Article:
[¶11] First, Bird pleaded guilty to all alternatives. The 2009 judgment and sentence found Bird guilty of vehicular assault (all alternatives) as charged in the original information. That judgment and sentence included the DUI prong, and the fact that there were two other prongs in addition should not alter his plea as to the DUI prong.

[¶12] Second, the statement of defendant on plea of guilty to non-sex offense (felony) states:

4. I Have Been Informed and Fully Understand That:

... .
(b) I am charged with: Vehicular Assault ____. The elements are: On July 4, 2008 in Skagit County, WA did drive a motor vehicle while under the influence of alcohol and did cause substantial bodily harm to another person to wit Whitney Schulz.[6]

The findings of fact and conclusions of law incorporated by reference Bird's statement on his guilty plea.

[¶13] Additionally, in paragraph 11 of the plea, Bird stated that he agreed the court could review the police reports and/or a statement of probable cause supplied by the prosecution to establish a factual basis for the plea. Witnesses' observations were included in those reports. One of the witnesses noticed an odor of alcohol among the occupants as well as an odor of marijuana coming from Bird and another passenger. A passenger in the vehicle informed the responding trooper that Bird had been drinking alcohol earlier in the evening. At the hospital, Bird appeared dazed and confused and did not respond to the trooper's questions. The trooper observed that Bird's eyes were pink, his speech was slurred and repetitive, and an odor of alcohol emanated from him. Another witness stated that Bird had consumed beer and [187 Wn.App. 947] smoked marijuana earlier in the evening. The report concluded that Bird was driving in excess of the posted speed limit while under the influence of alcohol and marijuana.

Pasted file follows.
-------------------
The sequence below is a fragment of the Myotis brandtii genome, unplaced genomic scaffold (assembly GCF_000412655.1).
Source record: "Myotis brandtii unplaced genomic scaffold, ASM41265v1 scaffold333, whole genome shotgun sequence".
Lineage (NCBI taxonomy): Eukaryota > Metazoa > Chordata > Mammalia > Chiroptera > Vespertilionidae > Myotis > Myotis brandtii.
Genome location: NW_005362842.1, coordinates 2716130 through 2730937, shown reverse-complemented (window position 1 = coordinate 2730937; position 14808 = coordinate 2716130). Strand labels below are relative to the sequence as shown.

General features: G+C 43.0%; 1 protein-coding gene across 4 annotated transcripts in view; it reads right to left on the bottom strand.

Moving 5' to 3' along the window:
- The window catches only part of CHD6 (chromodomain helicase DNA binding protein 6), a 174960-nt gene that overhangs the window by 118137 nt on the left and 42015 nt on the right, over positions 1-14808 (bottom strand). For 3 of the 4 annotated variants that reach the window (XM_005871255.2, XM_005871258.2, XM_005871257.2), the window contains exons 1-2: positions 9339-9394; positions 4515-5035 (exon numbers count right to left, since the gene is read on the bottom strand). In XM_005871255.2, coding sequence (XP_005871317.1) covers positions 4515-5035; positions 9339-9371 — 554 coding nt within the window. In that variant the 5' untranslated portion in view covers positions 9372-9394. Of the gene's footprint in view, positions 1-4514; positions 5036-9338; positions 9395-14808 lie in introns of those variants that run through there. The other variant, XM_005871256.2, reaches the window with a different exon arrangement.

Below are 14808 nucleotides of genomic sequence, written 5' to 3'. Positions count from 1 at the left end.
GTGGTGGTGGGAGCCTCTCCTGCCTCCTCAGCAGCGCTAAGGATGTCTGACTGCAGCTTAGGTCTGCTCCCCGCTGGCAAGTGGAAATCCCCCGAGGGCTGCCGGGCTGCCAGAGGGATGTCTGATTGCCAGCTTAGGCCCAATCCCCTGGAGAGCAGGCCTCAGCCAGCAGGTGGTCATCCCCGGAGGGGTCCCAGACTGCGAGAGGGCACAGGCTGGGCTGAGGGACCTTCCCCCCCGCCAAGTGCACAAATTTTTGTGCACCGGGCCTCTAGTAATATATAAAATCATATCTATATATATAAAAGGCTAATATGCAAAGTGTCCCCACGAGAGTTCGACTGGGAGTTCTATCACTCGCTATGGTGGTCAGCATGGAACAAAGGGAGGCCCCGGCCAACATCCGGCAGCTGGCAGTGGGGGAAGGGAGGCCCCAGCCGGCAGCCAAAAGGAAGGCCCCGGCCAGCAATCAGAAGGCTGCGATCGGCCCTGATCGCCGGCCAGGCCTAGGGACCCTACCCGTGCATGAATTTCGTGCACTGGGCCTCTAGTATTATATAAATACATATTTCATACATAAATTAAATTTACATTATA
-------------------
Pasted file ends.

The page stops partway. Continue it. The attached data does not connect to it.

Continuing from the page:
[¶14] Thus, there is sufficient information on which a trial court could determine that the guilty plea referred to the DUI prong and, therefore, was relevant and admissible at the trial. Bird's description of the crime is consistent with a plea to all three prongs of the vehicular assault crime. He was speeding and

Page 217

driving recklessly while under the influence of alcohol and marijuana.

[¶15] We hold that Bird's previous conviction serves as a predicate offense enabling the State to charge him with a felony DUI. Accordingly, we reverse the trial court's order of dismissal and remand for further proceedings.

Appelwick and Leach, JJ., concur.